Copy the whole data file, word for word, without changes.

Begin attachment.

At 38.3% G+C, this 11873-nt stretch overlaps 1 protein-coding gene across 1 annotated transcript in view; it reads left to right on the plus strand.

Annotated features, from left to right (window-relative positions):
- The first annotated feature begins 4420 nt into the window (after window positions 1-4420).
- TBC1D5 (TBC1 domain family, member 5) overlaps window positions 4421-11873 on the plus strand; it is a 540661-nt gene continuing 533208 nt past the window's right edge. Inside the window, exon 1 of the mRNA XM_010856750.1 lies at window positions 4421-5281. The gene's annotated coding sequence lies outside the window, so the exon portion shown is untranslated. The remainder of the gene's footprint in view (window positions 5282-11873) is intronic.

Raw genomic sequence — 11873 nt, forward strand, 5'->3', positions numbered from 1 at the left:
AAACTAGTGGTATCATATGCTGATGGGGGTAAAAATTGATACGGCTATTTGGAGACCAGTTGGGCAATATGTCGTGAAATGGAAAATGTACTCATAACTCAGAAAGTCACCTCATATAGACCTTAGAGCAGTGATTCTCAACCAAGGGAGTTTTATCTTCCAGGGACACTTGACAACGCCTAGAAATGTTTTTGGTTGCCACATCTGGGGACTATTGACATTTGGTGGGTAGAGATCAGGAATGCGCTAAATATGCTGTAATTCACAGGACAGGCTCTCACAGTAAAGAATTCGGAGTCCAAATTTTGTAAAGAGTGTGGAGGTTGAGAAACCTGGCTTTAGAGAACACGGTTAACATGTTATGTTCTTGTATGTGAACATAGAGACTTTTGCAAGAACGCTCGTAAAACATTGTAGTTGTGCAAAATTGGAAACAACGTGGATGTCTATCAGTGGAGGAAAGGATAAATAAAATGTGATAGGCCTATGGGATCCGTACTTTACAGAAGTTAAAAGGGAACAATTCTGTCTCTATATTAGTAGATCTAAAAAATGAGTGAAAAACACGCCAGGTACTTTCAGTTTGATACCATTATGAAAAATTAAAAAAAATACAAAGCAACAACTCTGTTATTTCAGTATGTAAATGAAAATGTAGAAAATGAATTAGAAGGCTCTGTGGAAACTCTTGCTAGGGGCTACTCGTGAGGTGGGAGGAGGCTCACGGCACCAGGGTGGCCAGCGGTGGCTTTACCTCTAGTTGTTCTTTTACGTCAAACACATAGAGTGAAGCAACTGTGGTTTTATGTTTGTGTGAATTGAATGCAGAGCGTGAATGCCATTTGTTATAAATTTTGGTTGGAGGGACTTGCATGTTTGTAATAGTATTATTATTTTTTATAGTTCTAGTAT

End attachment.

At 38.3% G+C, this 11873-nt stretch overlaps 1 protein-coding gene across 1 annotated transcript in view; it reads left to right on the plus strand.

Annotated features, from left to right (window-relative positions):
- The first annotated feature begins 4420 nt into the window (after window positions 1-4420).
- TBC1D5 (TBC1 domain family, member 5) overlaps window positions 4421-11873 on the plus strand; it is a 540661-nt gene continuing 533208 nt past the window's right edge. Inside the window, exon 1 of the mRNA XM_010856750.1 lies at window positions 4421-5281. The gene's annotated coding sequence lies outside the window, so the exon portion shown is untranslated. The remainder of the gene's footprint in view (window positions 5282-11873) is intronic.

Raw genomic sequence — 11873 nt, forward strand, 5'->3', positions numbered from 1 at the left:
AAACTAGTGGTATCATATGCTGATGGGGGTAAAAATTGATACGGCTATTTGGAGACCAGTTGGGCAATATGTCGTGAAATGGAAAATGTACTCATAACTCAGAAAGTCACCTCATATAGACCTTAGAGCAGTGATTCTCAACCAAGGGAGTTTTATCTTCCAGGGACACTTGACAACGCCTAGAAATGTTTTTGGTTGCCACATCTGGGGACTATTGACATTTGGTGGGTAGAGATCAGGAATGCGCTAAATATGCTGTAATTCACAGGACAGGCTCTCACAGTAAAGAATTCGGAGTCCAAATTTTGTAAAGAGTGTGGAGGTTGAGAAACCTGGCTTTAGAGAACACGGTTAACATGTTATGTTCTTGTATGTGAACATAGAGACTTTTGCAAGAACGCTCGTAAAACATTGTAGTTGTGCAAAATTGGAAACAACGTGGATGTCTATCAGTGGAGGAAAGGATAAATAAAATGTGATAGGCCTATGGGATCCGTACTTTACAGAAGTTAAAAGGGAACAATTCTGTCTCTATATTAGTAGATCTAAAAAATGAGTGAAAAACACGCCAGGTACTTTCAGTTTGATACCATTATGAAAAATTAAAAAAAATACAAAGCAACAACTCTGTTATTTCAGTATGTAAATGAAAATGTAGAAAATGAATTAGAAGGCTCTGTGGAAACTCTTGCTAGGGGCTACTCGTGAGGTGGGAGGAGGCTCACGGCACCAGGGTGGCCAGCGGTGGCTTTACCTCTAGTTGTTCTTTTACGTCAAACACATAGAGTGAAGCAACTGTGGTTTTATGTTTGTGTGAATTGAATGCAGAGCGTGAATGCCATTTGTTATAAATTTTGGTTGGAGGGACTTGCATGTTTGTAATAGTATTATTATTTTTTATAGTTCTAGTAT